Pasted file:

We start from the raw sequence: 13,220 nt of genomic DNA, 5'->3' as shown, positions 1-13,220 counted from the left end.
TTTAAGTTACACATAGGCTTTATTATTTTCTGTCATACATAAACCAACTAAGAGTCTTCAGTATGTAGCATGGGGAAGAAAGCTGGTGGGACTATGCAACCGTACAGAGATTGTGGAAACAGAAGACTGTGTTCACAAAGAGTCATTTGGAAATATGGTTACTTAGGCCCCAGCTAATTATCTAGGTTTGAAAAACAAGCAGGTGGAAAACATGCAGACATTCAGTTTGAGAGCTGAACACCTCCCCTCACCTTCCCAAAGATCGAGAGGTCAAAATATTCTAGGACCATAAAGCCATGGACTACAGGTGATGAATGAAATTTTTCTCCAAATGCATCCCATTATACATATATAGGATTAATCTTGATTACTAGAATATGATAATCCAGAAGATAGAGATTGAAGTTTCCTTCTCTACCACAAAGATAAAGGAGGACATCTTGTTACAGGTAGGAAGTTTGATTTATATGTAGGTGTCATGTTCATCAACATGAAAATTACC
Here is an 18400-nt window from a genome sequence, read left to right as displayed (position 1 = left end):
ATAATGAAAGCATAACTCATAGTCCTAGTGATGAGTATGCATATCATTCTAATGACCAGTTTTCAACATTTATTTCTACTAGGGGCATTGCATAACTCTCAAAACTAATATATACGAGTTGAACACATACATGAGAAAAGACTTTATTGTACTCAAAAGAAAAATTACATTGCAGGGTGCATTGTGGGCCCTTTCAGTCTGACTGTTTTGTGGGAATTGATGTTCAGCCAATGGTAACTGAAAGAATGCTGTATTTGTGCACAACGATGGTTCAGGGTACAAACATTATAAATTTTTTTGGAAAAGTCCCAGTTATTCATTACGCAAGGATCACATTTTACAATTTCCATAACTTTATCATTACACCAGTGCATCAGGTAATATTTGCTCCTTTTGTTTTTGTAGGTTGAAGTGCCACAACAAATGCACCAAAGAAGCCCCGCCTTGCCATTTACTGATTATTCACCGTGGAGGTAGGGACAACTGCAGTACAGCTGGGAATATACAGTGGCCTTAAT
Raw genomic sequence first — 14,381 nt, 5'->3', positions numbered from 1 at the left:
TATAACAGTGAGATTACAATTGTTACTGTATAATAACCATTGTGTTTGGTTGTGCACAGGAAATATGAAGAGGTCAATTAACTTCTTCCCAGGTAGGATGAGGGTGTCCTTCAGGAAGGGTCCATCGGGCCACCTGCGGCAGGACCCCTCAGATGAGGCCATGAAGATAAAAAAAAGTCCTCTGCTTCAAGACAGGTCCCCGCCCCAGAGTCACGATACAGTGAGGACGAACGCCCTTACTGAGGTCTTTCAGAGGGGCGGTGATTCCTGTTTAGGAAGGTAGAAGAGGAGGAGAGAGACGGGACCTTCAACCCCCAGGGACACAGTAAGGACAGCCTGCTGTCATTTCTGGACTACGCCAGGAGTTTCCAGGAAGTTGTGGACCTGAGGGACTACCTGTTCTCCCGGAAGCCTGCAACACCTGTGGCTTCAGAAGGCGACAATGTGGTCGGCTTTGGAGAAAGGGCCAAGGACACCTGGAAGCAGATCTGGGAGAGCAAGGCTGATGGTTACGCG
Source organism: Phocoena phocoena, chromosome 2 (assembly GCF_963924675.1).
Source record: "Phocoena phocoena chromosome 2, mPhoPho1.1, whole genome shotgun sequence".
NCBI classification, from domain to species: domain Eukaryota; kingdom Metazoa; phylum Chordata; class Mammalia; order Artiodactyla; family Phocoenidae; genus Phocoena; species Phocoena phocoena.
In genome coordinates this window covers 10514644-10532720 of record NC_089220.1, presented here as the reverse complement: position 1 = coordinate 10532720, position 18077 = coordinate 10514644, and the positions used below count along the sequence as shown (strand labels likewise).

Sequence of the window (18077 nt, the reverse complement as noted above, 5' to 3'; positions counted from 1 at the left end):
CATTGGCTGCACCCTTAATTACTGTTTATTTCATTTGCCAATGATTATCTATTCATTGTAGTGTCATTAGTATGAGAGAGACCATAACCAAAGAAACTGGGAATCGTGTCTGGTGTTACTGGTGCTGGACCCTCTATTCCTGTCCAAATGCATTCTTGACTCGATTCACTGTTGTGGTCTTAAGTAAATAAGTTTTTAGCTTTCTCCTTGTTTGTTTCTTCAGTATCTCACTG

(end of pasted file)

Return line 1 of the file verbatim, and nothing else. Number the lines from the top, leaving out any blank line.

We start from the raw sequence: 13,220 nt of genomic DNA, 5'->3' as shown, positions 1-13,220 counted from the left end.